Milan Trade Fair
City within a City
"A project this size is like working with a landscape," says Fuksas of the daunting task which included designing approximately 60 buildings. "It's more space than most architects build in an entire lifetime."
Constructed in response to the city's need to expand its over-charged convention and exhibition activities at the Milano Fiera City, where many of the fashion shows take place, the new space will compete with other large venues around the world, including the one in Hanover, Germany.
The Milan Trade Fair is claimed to be the largest site of its kind. It will house events like the architectural "Build Up Expo" scheduled for February 2007.
In addition to garnering attention for its innovative design, the convention center also won the Urban Land Institute's 2006 Award for Excellence for its ecology and land reclamation. Built on an Agip oil refinery site at the end of the Rho-Pero metro line and lodged between downtown and the Airport, the site relieves traffic congestion related to the Milano Fiera City convention center.
The project also transformed a portion of the grounds into green space, planting some 2000 trees and creating a 22-acre (9-hectare) park. The facility draws from groundwater tainted by the oil refinery for cooling heat pumps, thus conserving potable water.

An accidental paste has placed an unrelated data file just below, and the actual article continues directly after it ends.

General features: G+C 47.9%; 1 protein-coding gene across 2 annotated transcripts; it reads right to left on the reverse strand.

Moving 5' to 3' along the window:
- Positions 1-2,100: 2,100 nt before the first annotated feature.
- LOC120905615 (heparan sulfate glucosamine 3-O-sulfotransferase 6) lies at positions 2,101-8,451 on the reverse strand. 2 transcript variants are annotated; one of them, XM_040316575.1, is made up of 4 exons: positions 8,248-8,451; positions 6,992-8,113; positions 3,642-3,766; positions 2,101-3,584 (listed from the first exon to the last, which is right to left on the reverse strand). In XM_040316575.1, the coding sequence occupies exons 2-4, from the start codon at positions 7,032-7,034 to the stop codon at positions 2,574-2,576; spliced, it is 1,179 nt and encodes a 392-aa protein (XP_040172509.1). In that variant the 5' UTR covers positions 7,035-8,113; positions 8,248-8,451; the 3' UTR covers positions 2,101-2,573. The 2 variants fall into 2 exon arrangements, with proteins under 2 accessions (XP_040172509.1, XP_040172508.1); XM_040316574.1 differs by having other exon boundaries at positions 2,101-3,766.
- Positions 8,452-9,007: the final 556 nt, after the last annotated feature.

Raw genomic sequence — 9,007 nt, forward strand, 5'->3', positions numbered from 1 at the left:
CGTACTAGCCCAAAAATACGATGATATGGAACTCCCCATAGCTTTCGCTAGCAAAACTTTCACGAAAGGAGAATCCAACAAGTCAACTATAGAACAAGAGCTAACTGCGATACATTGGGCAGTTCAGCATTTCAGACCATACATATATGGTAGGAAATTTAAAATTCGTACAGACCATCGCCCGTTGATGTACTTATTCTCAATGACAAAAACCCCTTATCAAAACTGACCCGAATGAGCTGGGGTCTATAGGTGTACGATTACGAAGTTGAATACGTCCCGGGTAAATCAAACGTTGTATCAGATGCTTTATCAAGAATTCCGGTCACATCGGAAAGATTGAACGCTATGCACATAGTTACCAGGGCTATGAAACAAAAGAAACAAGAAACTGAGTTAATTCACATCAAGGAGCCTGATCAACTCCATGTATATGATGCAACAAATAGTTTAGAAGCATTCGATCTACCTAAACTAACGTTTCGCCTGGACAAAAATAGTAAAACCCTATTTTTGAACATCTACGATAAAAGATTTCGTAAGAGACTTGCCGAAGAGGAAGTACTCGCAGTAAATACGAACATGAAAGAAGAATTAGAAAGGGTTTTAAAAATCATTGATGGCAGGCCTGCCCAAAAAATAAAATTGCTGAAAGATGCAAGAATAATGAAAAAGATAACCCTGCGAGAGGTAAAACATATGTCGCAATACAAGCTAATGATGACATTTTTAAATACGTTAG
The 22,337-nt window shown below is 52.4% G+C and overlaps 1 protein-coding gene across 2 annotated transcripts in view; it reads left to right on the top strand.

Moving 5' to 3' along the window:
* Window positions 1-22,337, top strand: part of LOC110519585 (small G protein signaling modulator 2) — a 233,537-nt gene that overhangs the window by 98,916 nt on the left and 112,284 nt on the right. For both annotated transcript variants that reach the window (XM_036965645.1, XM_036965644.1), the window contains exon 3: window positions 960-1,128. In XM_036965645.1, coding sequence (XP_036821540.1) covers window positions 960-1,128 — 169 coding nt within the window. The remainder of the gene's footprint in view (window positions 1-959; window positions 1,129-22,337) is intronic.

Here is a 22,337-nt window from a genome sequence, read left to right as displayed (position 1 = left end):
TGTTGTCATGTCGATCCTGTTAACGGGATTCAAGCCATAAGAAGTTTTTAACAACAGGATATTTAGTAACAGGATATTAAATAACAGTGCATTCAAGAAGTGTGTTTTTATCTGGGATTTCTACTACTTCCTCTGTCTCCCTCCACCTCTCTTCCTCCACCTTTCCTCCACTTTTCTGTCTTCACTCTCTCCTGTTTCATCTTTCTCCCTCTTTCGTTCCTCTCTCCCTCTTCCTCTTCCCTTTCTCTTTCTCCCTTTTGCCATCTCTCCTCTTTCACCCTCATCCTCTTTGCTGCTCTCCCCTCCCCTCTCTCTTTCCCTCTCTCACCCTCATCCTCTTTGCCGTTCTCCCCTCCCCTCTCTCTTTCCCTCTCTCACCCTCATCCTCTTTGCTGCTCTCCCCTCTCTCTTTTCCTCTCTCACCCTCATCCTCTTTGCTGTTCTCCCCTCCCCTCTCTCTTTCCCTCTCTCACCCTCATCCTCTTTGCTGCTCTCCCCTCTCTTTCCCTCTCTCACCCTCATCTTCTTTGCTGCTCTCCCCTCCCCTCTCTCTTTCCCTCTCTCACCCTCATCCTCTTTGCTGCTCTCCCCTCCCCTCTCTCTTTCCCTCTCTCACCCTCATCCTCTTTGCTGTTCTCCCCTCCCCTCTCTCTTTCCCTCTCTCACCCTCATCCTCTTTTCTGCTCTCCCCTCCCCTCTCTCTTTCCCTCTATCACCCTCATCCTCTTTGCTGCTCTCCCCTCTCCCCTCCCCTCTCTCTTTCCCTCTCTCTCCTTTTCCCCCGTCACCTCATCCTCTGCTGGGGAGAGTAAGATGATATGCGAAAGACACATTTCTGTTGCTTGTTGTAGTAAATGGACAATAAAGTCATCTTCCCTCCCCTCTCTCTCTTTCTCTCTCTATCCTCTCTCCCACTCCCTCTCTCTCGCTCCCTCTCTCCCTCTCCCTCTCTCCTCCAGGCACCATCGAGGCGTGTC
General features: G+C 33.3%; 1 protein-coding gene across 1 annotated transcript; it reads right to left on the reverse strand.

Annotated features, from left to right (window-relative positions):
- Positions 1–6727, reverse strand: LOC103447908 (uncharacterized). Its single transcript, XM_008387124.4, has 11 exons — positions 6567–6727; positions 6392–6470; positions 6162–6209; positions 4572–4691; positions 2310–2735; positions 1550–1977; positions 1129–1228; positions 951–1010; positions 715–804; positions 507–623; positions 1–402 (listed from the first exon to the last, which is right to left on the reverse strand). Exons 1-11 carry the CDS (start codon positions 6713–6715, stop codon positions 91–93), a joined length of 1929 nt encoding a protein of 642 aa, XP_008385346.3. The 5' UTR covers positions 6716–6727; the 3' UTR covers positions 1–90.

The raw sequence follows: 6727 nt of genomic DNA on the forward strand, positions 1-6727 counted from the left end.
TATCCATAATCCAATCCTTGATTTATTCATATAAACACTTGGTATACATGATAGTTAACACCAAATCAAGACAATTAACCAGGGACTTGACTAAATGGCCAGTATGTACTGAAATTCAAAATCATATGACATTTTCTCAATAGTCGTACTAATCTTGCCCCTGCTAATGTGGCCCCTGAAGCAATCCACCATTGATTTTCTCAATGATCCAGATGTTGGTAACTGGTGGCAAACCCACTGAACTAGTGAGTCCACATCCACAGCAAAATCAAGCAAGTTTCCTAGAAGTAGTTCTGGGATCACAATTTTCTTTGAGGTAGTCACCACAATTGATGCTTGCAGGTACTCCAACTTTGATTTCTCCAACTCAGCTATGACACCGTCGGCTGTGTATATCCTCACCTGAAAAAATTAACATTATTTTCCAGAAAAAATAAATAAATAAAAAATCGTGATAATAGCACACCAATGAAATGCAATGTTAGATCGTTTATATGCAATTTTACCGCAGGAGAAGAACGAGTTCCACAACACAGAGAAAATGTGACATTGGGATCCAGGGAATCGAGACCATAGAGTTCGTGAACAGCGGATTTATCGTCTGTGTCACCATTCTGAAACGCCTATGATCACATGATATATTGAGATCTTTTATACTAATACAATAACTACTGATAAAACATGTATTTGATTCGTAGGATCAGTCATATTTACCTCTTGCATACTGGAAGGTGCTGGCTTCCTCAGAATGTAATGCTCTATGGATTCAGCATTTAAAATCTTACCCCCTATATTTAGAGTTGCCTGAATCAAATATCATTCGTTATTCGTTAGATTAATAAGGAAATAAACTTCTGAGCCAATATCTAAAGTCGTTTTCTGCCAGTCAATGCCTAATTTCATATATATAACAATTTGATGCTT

It also uses Milan's solid waste, treated at a "heat-valuator plant" a short distance away, as fuel to produce its heat and some electricity.
Walls treated with a special photo catalytic titanium-based paint oxidize or decompose pollutants present in the atmosphere. The paint coats more than 1.1 million square feet (100,000 square meters) of surface area, and its manufacturer claims it can neutralize the pollution produced by 30,000 vehicles, the average number arriving daily for exhibitions.
The architect boycotted the inauguration in April 2006 — three days before the national elections — because of the presence of Prime Minister Silvio Berlusconi. "Architecture is like children," Fuksas says. "I did not want it to be exploited for political ends." Instead, he hopes the center will contribute to international attention returning to Italian architecture.
Author Debra Moffitt contributes to ArchitectureWeek and other U.S. and European magazines and recently completed her first book of fiction.
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